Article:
Ship Inspections - a Growth Industry
 
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Ship Inspections - a Growth Industry

      10/17/2000

Like death and taxes, ship inspections are something that cannot be avoided. However, shipping companies, and in particular ships’ masters, have frequently voiced concern about the proliferation of ship inspections, which invariably take place during busy port operations when the crew is already fully occupied. ICS therefore welcomed an IMO initiative to address this important issue, which commenced with a meeting early in 2000 between the IMO Secretary General and the principal industry organisations.

It is widely accepted that the root causes of the growth and multiplicity of inspections are a lack of confidence in the quality of traditional inspections undertaken on behalf of flag states, and concern about standards of ship ownership and operation. The arrangements for statutory surveys have been harmonised in recent years, but port state control and inspections by charterers, insurers and others have become the norm. The ISM Code, once applied to all ships and fully bedded in, should discourage unnecessary duplication, but until then the key is to refine existing arrangements.

Improved co-operation between port states inspecting ships within different regions is seen as one area where better targeting and elimination of unnecessary inspections should be achievable. In co-operation with the European Community Shipowners’ Associations (ECSA), ICS has been developing proposals for consideration by the European Commission and the Paris Memorandum of Understanding (MOU) on Port State Control. Changes within the Paris MOU are important because they tend to set the benchmark for procedures followed by the other MOUs now being established around the world.

Proposals include revising the Paris MOU target for port states to inspect 25% of all ships visiting their national ports. This was a useful target when the Paris MOU was first established in 1982, but now gives rise to the unnecessary inspection of well operated ships at the expense of thorough examination of truly sub-standard vessels. In addition, ICS has suggested increased harmonisation of port state control procedures amongst both national ship inspection services within the regional MOUs and between the regional MOUs themselves, especially the Paris MOU, the Tokyo MOU and the US Coast Guard.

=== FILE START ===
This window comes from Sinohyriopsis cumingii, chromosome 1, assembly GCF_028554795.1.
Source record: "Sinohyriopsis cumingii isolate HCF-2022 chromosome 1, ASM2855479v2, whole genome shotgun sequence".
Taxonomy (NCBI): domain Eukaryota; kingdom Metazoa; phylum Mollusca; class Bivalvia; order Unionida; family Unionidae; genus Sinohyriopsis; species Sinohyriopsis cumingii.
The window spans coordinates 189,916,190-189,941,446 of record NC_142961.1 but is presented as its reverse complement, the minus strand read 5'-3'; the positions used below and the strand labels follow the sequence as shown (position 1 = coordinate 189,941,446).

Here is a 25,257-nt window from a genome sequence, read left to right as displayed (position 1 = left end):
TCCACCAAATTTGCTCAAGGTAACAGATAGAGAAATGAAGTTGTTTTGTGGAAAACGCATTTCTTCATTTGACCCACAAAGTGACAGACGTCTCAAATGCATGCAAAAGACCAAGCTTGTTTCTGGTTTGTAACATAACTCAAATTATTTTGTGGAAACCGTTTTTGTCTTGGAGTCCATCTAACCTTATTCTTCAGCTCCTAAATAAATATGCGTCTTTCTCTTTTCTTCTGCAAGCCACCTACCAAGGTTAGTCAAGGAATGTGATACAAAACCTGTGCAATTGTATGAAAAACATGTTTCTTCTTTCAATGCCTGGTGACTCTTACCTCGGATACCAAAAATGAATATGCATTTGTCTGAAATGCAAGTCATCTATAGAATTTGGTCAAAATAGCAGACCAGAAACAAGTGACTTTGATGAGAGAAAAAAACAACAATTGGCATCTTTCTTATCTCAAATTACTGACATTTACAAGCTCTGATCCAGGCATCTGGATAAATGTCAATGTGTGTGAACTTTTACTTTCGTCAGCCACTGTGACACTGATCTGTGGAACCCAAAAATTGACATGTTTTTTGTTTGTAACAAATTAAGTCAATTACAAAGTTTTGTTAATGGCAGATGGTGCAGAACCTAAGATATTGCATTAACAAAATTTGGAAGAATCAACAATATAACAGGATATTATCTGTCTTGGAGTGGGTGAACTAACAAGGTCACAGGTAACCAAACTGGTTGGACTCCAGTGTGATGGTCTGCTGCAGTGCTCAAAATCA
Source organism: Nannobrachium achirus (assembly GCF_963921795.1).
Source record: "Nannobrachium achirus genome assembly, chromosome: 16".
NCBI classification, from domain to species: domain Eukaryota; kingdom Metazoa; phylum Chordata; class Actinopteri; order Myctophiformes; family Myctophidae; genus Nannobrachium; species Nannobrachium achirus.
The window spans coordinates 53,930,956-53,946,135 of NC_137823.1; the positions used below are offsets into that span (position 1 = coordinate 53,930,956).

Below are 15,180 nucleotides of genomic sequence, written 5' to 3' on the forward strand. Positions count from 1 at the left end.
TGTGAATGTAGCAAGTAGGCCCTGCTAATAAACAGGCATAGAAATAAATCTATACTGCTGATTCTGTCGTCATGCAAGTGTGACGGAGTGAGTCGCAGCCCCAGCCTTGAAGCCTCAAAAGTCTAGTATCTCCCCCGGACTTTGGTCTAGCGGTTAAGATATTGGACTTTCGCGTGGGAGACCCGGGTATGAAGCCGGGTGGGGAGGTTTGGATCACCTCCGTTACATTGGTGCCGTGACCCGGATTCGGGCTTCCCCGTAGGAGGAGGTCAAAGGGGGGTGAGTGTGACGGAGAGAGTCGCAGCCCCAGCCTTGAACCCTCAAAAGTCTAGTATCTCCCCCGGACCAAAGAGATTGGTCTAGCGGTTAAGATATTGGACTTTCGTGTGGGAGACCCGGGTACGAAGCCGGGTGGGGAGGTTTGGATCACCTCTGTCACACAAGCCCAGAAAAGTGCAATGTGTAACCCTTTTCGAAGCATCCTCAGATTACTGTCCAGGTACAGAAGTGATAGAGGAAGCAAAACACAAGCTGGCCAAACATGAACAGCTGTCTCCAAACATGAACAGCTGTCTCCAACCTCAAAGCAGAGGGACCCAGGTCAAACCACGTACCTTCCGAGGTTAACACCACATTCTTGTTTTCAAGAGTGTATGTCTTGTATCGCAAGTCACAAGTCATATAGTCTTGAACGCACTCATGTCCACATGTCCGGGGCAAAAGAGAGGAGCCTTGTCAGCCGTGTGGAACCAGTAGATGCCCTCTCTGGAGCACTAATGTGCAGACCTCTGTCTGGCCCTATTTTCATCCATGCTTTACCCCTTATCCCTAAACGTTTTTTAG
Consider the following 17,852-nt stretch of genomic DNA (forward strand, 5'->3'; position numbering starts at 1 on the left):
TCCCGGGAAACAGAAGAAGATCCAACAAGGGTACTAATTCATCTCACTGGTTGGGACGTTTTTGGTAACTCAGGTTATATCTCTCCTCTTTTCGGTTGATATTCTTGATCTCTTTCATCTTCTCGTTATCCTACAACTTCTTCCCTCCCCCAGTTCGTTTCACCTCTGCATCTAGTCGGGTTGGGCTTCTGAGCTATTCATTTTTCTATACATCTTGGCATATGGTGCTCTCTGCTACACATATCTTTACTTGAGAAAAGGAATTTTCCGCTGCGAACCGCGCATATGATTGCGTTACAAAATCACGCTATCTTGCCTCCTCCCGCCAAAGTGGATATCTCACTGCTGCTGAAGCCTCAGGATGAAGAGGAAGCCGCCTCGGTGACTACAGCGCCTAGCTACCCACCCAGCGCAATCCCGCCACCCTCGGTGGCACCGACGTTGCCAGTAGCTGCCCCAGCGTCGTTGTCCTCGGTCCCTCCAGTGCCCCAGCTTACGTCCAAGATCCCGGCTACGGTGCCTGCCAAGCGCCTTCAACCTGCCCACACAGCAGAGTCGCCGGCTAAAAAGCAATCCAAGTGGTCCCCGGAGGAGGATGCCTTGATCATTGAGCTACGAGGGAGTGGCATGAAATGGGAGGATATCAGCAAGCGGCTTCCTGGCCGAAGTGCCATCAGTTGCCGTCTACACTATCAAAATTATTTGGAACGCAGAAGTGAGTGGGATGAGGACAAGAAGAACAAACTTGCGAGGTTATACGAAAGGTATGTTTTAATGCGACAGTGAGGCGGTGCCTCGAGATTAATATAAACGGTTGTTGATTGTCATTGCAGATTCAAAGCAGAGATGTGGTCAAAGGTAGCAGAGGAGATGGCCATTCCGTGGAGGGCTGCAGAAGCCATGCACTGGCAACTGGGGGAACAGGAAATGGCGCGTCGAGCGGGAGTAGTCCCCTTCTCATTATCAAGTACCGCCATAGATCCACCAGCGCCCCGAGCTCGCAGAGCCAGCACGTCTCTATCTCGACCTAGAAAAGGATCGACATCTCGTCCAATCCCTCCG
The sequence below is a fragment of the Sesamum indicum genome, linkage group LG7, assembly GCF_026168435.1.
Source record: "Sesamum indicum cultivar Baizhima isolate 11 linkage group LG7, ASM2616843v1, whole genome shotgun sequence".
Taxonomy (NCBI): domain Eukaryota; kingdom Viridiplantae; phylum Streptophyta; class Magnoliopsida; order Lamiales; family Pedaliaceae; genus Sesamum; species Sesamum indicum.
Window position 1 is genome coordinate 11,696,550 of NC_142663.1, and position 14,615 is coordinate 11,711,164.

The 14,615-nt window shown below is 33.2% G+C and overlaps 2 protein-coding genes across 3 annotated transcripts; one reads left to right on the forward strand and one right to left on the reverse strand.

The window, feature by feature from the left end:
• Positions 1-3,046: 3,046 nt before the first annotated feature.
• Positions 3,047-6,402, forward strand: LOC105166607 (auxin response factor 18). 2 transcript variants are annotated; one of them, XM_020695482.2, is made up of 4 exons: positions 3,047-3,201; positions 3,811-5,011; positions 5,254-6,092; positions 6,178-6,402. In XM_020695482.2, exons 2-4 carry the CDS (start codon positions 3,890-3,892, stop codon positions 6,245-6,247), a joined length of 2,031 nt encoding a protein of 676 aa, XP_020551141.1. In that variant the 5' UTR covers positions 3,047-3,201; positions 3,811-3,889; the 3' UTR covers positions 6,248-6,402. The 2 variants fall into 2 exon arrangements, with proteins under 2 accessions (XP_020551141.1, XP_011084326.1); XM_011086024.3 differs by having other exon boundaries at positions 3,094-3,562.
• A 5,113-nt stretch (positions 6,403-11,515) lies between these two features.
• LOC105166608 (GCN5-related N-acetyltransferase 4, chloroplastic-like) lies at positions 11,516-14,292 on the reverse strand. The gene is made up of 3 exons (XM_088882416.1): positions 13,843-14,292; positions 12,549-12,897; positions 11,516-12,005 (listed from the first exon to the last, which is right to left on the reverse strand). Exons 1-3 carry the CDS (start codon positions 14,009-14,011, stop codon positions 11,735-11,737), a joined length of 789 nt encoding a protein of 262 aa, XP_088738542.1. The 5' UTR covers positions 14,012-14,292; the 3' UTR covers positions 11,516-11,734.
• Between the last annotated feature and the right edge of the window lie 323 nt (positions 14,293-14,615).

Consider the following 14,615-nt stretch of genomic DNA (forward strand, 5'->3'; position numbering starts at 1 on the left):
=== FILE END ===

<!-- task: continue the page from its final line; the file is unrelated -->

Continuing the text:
But the most numerous inspections – perhaps as high as 70% in the tanker trades – are the commercial surveys conducted on behalf of charterers and shippers. ICS fully supports the objectives of such surveys, which help prevent any unsafe ships from trading. However, there could certainly be greater co-operation amongst charterers, and between charterers and ship operators. Not only should it be possible to reduce the number of inspections, but their timing and scope could be improved.

Effective use of the new global communications networks and IT systems, such as the Equasis database, should over time help to limit the number and inconvenience of unnecessary inspections to which responsible and fully compliant operators can currently be subjected.


Marisec  


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